During my residency at Kunstlerhaus Bethanien, Berlin, I developed my visual research on the notion of constructed places in relation to personal and historical narratives. I also explored the concepts of borders, not only as elements of divisions and conflict but also as fields of communication and negotiation. The architectural drawings of my family house, which was never constructed, the ongoing political problem, and the new economic situation in Cyprus, as well as my being based between both Cyprus and Germany for a year, were the issues I dealt with to realize entitled.
2013 entitled, Kunstlerhaus Bethanien, Berlin, Germany.
2014 entitled, Point Centre for Contemporary Art, Nicosia, Cyprus.
Passing remains in quiet longing
Panayiotis Michael has progressively shifted his focus to different areas of interest, both in his choice of media, and in their conceptualization from large installations, drawings and paintings to video, actions and interventions in public space. ... Living between margins and their assigned meanings, Panayiotis Michael’s work has, in the last two decades, collared issues of national and cultural identity, (dis)continuation, and how these become informed by continually contested sites of political and economic negotiations. Between 1998-2000, the artist completes a two-part project, Ode to Joy and Geography Test. The first part shows the artist, himself, in a six-hour performance incessantly sewing the borders of European countries on a map, to a background of dissonant music formed by the fusing of European anthems. Ultimately, the map shriveled into a shapeless mass of paper and thread. Geography Test is an interactive installation of a classroom wherein atlases, needles, threads, scissors, and a map of a new “Europe”, similar to the one the artist had previously created, are materials viewers/participants can use to sew the borders of any site they choose. Sale, presented in the XXème Biennale d’Alexandrie (1999) is a mixed media installation functioning as a store selling flags of individual states, folded on shelves, and hung on racks.
The gesture of hemming countries in unification, while insisting on an individual identity, problematizes the EU’s status and what it means to new members: an affair growing to be more critical than ever. Long disputed territories conventionally embodied in flags are reconsidered through blank banners, inciting a sensibility for freedom from national borders. In 2012, for the exhibition In Crisis, Nicosia, Panayiotis Michael participates with the artwork, Ttoppin, an unadorned yellow-ochre “flag”, unfurling from the wall in folds and rolling up on the floor. Stripped off national representations, Ttoppin proffers an uninterrupted material space in which to reconsider the particular state of Cyprus.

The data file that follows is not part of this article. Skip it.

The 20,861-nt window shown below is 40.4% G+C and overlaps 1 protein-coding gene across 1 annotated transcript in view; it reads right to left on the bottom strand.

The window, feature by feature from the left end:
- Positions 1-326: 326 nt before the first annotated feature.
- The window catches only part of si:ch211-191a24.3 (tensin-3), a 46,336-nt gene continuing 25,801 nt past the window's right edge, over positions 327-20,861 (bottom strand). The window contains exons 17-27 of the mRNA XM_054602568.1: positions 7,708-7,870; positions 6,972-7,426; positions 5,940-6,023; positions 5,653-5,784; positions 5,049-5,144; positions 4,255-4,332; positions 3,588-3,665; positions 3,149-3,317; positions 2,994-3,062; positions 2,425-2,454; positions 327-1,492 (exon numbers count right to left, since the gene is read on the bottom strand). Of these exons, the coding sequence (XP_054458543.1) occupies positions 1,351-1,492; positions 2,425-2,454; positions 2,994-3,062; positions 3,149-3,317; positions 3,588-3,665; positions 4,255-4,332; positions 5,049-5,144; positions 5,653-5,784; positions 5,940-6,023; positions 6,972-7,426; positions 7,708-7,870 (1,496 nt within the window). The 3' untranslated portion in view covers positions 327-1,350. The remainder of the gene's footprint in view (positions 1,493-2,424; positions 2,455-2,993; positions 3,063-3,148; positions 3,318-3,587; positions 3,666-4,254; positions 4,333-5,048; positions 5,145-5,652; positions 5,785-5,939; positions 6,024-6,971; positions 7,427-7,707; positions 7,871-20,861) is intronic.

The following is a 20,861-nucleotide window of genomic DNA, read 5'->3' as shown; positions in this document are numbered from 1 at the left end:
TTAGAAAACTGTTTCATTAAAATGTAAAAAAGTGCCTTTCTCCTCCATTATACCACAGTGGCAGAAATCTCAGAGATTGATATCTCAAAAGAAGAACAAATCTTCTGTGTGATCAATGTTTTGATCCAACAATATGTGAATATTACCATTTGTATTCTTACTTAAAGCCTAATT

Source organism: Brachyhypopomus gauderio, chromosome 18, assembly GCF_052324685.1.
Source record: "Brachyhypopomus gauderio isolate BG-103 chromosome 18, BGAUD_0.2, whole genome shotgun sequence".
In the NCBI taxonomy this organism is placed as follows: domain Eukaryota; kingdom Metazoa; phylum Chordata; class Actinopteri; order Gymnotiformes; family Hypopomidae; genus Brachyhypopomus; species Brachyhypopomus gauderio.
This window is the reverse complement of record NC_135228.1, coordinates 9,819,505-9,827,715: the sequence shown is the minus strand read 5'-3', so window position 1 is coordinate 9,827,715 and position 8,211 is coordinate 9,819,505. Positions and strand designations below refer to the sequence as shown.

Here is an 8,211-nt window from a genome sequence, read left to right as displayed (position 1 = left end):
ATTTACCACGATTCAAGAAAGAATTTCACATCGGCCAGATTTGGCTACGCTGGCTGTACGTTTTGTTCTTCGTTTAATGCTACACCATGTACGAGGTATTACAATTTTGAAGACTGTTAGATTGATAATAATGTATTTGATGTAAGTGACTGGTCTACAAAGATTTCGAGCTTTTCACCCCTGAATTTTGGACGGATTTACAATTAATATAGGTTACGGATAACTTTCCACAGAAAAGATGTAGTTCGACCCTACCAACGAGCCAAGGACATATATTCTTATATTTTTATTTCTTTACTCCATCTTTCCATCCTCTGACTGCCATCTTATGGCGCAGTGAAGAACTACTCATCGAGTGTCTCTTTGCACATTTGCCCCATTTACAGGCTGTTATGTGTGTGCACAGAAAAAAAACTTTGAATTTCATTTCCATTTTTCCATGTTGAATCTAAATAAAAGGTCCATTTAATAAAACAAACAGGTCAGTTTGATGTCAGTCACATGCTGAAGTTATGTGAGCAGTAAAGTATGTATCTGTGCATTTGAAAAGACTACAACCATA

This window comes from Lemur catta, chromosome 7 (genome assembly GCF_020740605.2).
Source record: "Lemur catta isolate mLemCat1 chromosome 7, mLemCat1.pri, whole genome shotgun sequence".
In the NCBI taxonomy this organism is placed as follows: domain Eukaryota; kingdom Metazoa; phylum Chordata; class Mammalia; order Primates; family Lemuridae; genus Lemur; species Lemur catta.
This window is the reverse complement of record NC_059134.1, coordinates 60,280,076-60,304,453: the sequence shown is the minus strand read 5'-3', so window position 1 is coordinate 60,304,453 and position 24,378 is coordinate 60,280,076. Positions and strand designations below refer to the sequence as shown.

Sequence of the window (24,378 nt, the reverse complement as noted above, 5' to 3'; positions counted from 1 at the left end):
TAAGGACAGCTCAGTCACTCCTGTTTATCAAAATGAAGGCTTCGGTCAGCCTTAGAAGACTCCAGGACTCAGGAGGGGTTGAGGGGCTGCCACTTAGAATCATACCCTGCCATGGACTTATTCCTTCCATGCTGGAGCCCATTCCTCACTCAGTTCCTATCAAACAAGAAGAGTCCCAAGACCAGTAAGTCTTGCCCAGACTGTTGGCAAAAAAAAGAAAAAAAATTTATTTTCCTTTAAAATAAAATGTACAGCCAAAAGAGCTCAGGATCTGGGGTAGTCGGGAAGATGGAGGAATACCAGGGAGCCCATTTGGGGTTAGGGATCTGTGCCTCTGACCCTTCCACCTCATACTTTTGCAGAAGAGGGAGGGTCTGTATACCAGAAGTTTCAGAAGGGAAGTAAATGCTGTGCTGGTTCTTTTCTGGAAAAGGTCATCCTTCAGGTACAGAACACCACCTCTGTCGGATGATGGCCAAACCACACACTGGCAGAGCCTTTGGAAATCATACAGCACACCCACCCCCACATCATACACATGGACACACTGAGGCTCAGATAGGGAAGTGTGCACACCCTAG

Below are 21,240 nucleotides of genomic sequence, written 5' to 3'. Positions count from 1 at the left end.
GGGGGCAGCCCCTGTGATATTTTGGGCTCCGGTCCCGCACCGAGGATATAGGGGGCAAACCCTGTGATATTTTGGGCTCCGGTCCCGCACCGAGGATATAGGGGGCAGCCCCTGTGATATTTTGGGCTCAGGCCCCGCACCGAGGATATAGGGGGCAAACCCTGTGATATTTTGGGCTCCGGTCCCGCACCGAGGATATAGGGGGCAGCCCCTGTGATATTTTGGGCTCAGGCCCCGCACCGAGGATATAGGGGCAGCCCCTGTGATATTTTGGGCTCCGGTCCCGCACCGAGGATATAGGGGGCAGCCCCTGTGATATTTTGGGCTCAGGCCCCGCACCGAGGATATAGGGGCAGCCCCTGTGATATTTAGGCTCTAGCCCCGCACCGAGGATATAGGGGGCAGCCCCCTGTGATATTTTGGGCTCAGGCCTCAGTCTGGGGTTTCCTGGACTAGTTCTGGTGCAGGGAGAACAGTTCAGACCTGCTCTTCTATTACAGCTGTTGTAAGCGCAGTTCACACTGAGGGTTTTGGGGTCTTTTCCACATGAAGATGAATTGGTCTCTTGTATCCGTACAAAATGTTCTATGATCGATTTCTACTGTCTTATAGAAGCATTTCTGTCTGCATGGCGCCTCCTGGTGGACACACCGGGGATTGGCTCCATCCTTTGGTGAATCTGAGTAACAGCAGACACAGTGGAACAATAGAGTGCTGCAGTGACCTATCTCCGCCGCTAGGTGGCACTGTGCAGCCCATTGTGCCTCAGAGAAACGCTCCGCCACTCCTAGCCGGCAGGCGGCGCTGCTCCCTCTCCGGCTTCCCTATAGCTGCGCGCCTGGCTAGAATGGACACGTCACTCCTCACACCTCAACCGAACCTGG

Tracing what seems remote emerges as a motif in the artist’s work, whether through his severed structural drawings and collage, a self-reconstructing video animation, or in his range of impressive installations. Enigmatic and transforming, the project of returning to a scene or a proposed futurity in the hope of integrating experience reflects futility. In his latest work, which matured during his residency at Künstlerhaus Bethanien in Berlin, Panayiotis Michael became even more preoccupied with what may be described, indeed, ‘entitled’, a home. His solo exhibition in Nicosia (2010) developed from an experience of intense deconstruction of what is often designated as “private” and “public” space, complicating the relationship between belongingness and sharing, through creating atmospheres, which stir sensations of habitation.
The exhibition, entitled, is less gripped with the social happiness that a structure and its contents may signify, and more pleasurable and associative in its flow of forms and metaphors, related, and not, to the artist’s family house, planned and never constructed. New landscapes, like the offbeat, Landscape, are imbued with a hiatus wherein territories of tension can be stretched over time and even outside strained space. Window ledges are seductively abstracted in a horizontal line(age) of plank wood, hence, the title, Seven Window Frames. Entities “belonging” to a house are taken apart into another time when they existed otherwise. Feather padding quietly fosters the history of a house in, A Second Try, and enigmatic interiors weave remnants of future memories into cabinets of curiosities.